The planes carried video surveillance equipment as well as Stingray surveillance equipment or cell-site simulator gear, which creates a dragnet and enables the FBI to trick cellphones in a given area into providing identification information to agents.

Unlike the agency’s drone fleet, piloted aircraft is not subject to the Justice Department’s policy barring drones from being used to monitor “First Amendment activities,” which may partly explain why the secret flights have been spotted over cities where communities have protested killings by police.

Sam Richards, an independent journalist, first reported that the FBI was flying secret missions over cities with aircraft registered to fake companies.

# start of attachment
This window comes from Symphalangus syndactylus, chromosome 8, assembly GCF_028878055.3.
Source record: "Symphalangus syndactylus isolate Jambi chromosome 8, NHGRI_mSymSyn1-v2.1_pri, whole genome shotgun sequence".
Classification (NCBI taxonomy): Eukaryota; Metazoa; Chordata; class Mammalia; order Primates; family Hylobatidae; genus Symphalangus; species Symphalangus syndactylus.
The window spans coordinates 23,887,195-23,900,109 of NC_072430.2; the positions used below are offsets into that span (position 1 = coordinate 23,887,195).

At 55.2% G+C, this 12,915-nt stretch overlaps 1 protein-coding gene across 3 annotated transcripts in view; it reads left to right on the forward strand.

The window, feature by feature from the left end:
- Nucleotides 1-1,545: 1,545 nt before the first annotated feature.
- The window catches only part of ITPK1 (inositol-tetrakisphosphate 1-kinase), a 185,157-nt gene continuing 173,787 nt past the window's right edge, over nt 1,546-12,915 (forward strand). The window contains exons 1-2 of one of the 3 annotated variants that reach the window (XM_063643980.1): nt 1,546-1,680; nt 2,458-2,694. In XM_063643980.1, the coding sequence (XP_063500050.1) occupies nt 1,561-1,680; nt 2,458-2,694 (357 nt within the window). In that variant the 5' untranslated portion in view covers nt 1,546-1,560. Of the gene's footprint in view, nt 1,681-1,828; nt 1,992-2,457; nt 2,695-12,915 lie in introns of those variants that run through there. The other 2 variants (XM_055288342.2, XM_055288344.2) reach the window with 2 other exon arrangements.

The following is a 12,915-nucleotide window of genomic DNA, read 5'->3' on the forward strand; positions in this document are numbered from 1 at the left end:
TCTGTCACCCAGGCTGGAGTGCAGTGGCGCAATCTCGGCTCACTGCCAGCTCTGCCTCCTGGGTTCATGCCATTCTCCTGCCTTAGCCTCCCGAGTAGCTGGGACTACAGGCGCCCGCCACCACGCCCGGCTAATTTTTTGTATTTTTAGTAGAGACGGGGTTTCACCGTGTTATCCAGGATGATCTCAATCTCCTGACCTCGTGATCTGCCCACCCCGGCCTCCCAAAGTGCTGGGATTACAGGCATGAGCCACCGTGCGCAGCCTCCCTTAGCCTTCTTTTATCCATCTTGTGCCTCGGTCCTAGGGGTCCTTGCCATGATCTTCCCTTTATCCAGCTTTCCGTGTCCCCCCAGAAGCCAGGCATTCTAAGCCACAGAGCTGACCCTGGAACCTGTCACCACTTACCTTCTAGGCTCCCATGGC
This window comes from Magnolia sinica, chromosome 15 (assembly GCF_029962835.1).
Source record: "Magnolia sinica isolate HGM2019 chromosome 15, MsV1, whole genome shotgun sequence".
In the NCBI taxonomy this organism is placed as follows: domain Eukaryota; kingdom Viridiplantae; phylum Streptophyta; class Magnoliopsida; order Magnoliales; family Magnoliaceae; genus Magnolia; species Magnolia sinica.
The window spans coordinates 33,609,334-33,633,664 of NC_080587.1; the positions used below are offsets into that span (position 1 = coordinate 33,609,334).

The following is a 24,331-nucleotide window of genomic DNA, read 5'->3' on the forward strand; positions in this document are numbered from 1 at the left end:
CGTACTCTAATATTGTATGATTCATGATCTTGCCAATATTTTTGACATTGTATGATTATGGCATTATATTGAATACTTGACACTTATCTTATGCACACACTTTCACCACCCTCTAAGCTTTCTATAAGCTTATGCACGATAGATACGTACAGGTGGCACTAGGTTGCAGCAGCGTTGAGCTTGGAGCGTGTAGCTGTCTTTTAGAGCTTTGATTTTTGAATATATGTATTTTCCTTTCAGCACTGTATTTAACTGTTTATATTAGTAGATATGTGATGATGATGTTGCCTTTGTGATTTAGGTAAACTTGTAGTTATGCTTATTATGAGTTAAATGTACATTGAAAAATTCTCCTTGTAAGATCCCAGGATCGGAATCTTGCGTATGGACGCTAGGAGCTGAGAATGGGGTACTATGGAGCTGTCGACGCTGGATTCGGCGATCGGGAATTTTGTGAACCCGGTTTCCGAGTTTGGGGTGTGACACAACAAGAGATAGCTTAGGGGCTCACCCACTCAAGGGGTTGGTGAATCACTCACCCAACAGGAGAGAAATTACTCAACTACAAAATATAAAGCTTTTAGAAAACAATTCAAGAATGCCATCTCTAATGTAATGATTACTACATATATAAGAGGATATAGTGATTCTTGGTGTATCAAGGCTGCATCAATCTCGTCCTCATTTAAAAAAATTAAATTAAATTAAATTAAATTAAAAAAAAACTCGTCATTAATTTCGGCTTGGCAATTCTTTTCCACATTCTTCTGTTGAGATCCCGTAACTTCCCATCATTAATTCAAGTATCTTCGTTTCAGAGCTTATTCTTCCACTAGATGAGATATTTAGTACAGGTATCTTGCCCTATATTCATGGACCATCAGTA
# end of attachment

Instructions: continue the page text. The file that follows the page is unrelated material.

“The aircraft have been registered to corporations that do not exist, and the purpose of the aerial operations is not known at this time. The flight patterns of the aircraft indicate they are most likely conducting surveillance, much like the controversial aircraft caught flying circles over the city of Baltimore which has seen many protests recently,” Richards reported on May 25.

Richards searched “aircraft registration” in Bristow, Virginia, and found many “three-letter acronym companies.” A few of the aircrafts listed were “registered explicitly to the Department of Justice.” He decided the companies had to be fake when his searches for information on the Internet were “fruitless.” He also noticed that the flight patterns—repeated circles around a city—indicated these planes were likely involved in surveillance missions. (more…)